Check your code with the Comeau Compiler and FlexeLint for standards compliance and some subtle errors.
    Always use [code] code tags [/code] to make code legible and preserve indentation.
    Do not ask for help writing destructive software such as viruses, gamehacks, keyloggers and the suchlike.

  11. #11
    Join Date
    Nov 2006
    Location
    Australia
    Posts
    1,569

    Re: protected member OOP question

    Quote Originally Posted by Russco View Post
    IMHO you should never use protected data members.

    You should consider the 3 sections of a class as :-

    public :- The interface to calling code. Defines the behaviour of the object.

    protected :- The interface to derived classes. This is where functions needed by derived classes but not by client code live.

    private :- The implementation details area. This is where your data members and internal to the class functions should be.


    You should view both the public and protected sections as interface sections. There should be no implementation in an interface. Any data member is very much an implementation detail.
    I always hear this being said, but when I think about applying it to my programs, I realise that I've have to create so many Get and Set functions to access the data that I just made private that it's not worth it...
    Good judgment is gained from experience. Experience is gained from bad judgment.
    Cosy Little Game | SDL | GM script | VLD | Syntax Hlt | Can you help me with my homework assignment?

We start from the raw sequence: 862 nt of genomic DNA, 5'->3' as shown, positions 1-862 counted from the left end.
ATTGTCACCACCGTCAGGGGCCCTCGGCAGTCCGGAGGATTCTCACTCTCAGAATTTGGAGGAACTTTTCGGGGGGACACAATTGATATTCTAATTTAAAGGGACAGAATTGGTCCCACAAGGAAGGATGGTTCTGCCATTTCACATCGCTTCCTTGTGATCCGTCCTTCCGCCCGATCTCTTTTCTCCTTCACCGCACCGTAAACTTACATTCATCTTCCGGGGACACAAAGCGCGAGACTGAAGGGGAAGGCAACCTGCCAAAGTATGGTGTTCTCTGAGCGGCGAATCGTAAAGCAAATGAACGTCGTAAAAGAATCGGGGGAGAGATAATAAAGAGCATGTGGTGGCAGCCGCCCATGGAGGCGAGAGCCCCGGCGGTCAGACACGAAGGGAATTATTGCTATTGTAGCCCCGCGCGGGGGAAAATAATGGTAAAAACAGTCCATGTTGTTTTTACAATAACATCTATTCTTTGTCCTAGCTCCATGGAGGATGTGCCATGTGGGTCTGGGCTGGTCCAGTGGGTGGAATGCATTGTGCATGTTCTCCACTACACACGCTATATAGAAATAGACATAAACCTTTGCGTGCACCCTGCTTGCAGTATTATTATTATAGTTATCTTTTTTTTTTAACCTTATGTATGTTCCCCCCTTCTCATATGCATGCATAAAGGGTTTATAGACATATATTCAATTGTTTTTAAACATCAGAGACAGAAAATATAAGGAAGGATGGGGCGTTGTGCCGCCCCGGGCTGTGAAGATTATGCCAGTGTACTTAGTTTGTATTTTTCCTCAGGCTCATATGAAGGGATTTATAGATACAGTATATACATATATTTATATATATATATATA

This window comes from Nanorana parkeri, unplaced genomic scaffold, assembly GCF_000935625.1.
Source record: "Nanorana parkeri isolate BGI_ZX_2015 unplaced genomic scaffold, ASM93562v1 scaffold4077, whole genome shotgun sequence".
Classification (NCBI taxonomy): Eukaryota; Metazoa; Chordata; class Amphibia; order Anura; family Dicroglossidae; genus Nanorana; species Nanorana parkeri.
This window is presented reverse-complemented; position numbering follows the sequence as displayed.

12. #12
    Join Date
    Mar 2009
    Location
    Riga, Latvia
    Posts
    128

    Re: protected member OOP question

    Quote Originally Posted by Mybowlcut View Post
    I always hear this being said, but when I think about applying it to my programs, I realise that I've have to create so many Get and Set functions to access the data that I just made private that it's not worth it...
    It's a violation of the most fundamental OOP rule: Hide as much as you can. It's a rather bad thing when you write a library.

    Consider using preprocessor to make private fields public only on debugging stage of development(1), and generalize your classes(2) - write generalized methods and/or provide a flexible interface.

    In most cases all the inheritance hierarchy works as all at once. E.g. when you have a class Vehicle you already know that you need Bike, Car and Ship, but not, say, Plane. So you know what to show and what to hide from derived classes.
    Last edited by andrey_zh; June 29th, 2009 at 07:32 AM.

  13. #13
    Join Date
    Nov 2006
    Location
    Australia
    Posts
    1,569

    Re: protected member OOP question

    Quote Originally Posted by andrey_zh View Post
    It's a violation of the most fundamental OOP rule: Hide as much as you can. It's a rather bad thing when you write a library.
    I understand that, but like I said, I don't see how making everything private is beneficial when in most cases you have to make Get/Set functions to get around it anyway.

    Quote Originally Posted by andrey_zh View Post